It was a time before cell phones when Orrin Evans moved to New York City in 1996 with friend and trumpeter Duane Eubanks. So when he’d meet other musicians on the scene he’d simply tell them, “Call me at Duane’s crib if you need to find me.” The only problem was that Evans and Eubanks had been preceded by another Philadelphian named Dwayne a few years earlier – bassist Dwayne Burno. Evans realized his mistake when he received a phone call from the none-too-pleased bassist, who skipped past the pleasantries and proceeded to play an answering machine full of messages intended for the young pianist. Continue reading →
Philadelphia saxophone great Odean Pope doesn’t perform with the same frequency that he once did. Originally from South Carolina, Pope was raised in Philly and got his start playing behind some of R&B’s most legendary artists at the Uptown Theater before befriending John Coltrane before the tenor legend left the city. Pope’s most enduring musical relationship was with Max Roach, with whom he played for nearly 40 years until the pioneering drummer’s death in 2007. In the early 1970s Pope co-founded the ground-breaking early fusion group Catalyst, and later corralled many of the best young saxophonists in Philly and beyond for his rousing Saxophone Choir. His sound is brawny and barbed, a bridge between hard bop, soul jazz, and the avant-garde.
The last few years have been marked by several monumental changes for Pope – last fall he turned 75, in 2011 he spoke publicly about his 30-year struggle with bipolar disorder and was celebrated at a fundraising concert at the Clef Club, and most importantly, in 2012 he lost his beloved wife Cis, the inspiration for one of his most beautiful compositions. So it’s already a special occasion that Pope will lead a quartet at Chris’ Jazz Café on Saturday, bolstered by the fact that it will be the saxophonist’s first show ever at the city’s sole remaining full-time jazz venue. He’ll front a group of local all-stars featuring bassist Lee Smith, pianist Tom Lawton, and drummer Craig McIver. Tickets and information for the show can be found here.
It’s a rare occasion these days when the Eubanks brothers find themselves in the same place at the same time. Two out of three of the Philly-born jazz siblings will share the stage for one night in their hometown when trombonist Robin and trumpeter Duane co-lead a specially-assembled quintet at Chris’ Jazz Café on Saturday night.
“I’m always excited to play with my brother,” says Duane. “It’s been a while since Robin and I have played together, so this is almost a reunion. And being back at home makes it even more special.”
A glance at the brothers’ activities suffices to show exactly why it’s so difficult for them to synchronize their calendars. Robin apprenticed with Art Blakey’s Jazz Messengers and is currently an active member of the SFJAZZ Collective, the San Francisco-based collective that explores the repertoire of a single composer each season (they’re about to tackle the work of Joe Henderson). He’s on the cusp of releasing a new CD, Klassik Rock Vol. 1, which features electric jazz reimaginings of classic rock staples by Jimi Hendrix, Led Zeppelin, and Sly and the Family Stone, and is planning to record his MassLine Big Band in late July. He’s also a tenured professor at Oberlin Conservatory of Music.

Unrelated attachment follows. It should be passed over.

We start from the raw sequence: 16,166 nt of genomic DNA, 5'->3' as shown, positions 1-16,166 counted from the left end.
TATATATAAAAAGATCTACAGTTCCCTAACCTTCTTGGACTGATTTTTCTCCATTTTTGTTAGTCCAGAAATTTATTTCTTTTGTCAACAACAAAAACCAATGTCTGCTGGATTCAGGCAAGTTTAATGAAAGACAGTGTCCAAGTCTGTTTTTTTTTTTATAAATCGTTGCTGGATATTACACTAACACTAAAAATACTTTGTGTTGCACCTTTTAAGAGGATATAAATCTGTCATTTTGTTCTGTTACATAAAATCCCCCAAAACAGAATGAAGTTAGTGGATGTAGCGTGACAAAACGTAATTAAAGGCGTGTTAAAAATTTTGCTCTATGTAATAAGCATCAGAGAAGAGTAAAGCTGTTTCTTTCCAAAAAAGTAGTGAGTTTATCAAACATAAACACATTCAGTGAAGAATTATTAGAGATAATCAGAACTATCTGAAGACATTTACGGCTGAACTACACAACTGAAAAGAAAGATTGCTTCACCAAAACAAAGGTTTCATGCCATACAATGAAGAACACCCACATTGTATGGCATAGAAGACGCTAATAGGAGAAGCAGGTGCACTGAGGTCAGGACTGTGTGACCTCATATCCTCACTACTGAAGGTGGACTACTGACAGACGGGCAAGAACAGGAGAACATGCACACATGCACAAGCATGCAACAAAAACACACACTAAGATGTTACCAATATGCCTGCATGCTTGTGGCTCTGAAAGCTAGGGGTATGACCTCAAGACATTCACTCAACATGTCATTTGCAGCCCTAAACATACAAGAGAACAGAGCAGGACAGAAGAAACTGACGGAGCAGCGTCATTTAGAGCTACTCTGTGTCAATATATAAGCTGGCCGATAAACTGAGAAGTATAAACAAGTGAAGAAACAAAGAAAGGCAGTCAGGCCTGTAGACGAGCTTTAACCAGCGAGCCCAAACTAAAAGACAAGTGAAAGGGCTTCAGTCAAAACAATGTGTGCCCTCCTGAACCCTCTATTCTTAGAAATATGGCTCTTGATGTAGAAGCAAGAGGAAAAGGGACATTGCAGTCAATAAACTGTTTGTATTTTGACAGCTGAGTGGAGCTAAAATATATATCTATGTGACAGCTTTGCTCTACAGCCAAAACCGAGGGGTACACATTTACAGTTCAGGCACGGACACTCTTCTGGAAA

Duane is also set to return to the studio next month, and has recently recorded with drummer Jeff Williams and keyboardist/producer Mark de Clive-Lowe. He’s worked with jazz greats like Illinois Jacquet and Oliver Lake and with R&B and hip-hop stars including Mos Def and The Temptations. Earlier this month he was on stage at Madison Square Garden with Rhonda Ross, opening for the singer’s mother, Diana Ross. He gets back to Philly frequently as part of pianist Orrin Evans’ Captain Black Big Band.
(Middle brother Kevin wrapped up his fifteen-year gig as leader of Jay Leno’s Tonight Show band in 2010, released a pair of well-regarded solo albums, and is currently a member of bass legend Dave Holland’s new quartet Prism.)
Born more than a decade after his two older brothers, at 45 Duane still feels like he has something to prove. Continue reading →
George Burton was a classically trained violinist and violist when he began high school, with aspirations to be “the next Pinchas Zukerman.” But he soon made friends with a number of peers who would go on to become jazz notables over the next several years: saxophonist Jaleel Shaw, drummer Johnathan Blake, pianist Orrin Evans.
“They were all into jazz and they were the cool kids, so I started playing jazz,” Burton recalls now. Having also studied piano from an early age at his parents’ behest – his mother was a violin teacher and his father a piano teacher, so he had a resource at home in either case – Burton found himself drawn to the keys in order to accompany his friends. By the time he graduated high school, his focus had shifted entirely. With parents versed in classical music and the church, it was uncharted territory. “Jazz was such a foreign concept in our house,” he says. “I didn’t grow up hearing anything like that; in our house it was either gospel or Stravinsky.”
Burton, now 35, has lived in New York City for the past decade and made a name for himself as a pianist playing alongside jazz greats including Wallace Roney, Donald “Duck” Bailey, Jack Walrath, and Odean Pope, and playing alongside such wide-ranging artists as Meshell Ndegeocello, Tia Fuller, Stacy Dillard, and Patti LaBelle. He’ll return home on Saturday, May 31 to lead his latest quartet at Chris’ Jazz Café. The band will feature his longtime collaborator Tim Warfield, Jr., on saxophone along with bassist Noah Jackson and drummer Corey Rawls.
Unlike those high school friends, however, Burton didn’t make the move to NYC immediately after high school. “I always feel like I’m one of the very few cats from my generation that actually stuck around,” Burton says. “I did most of my learning in Philly. So it’s always a major thing for me to come back and play and see what’s going on around the city and check out the kids who are coming up.”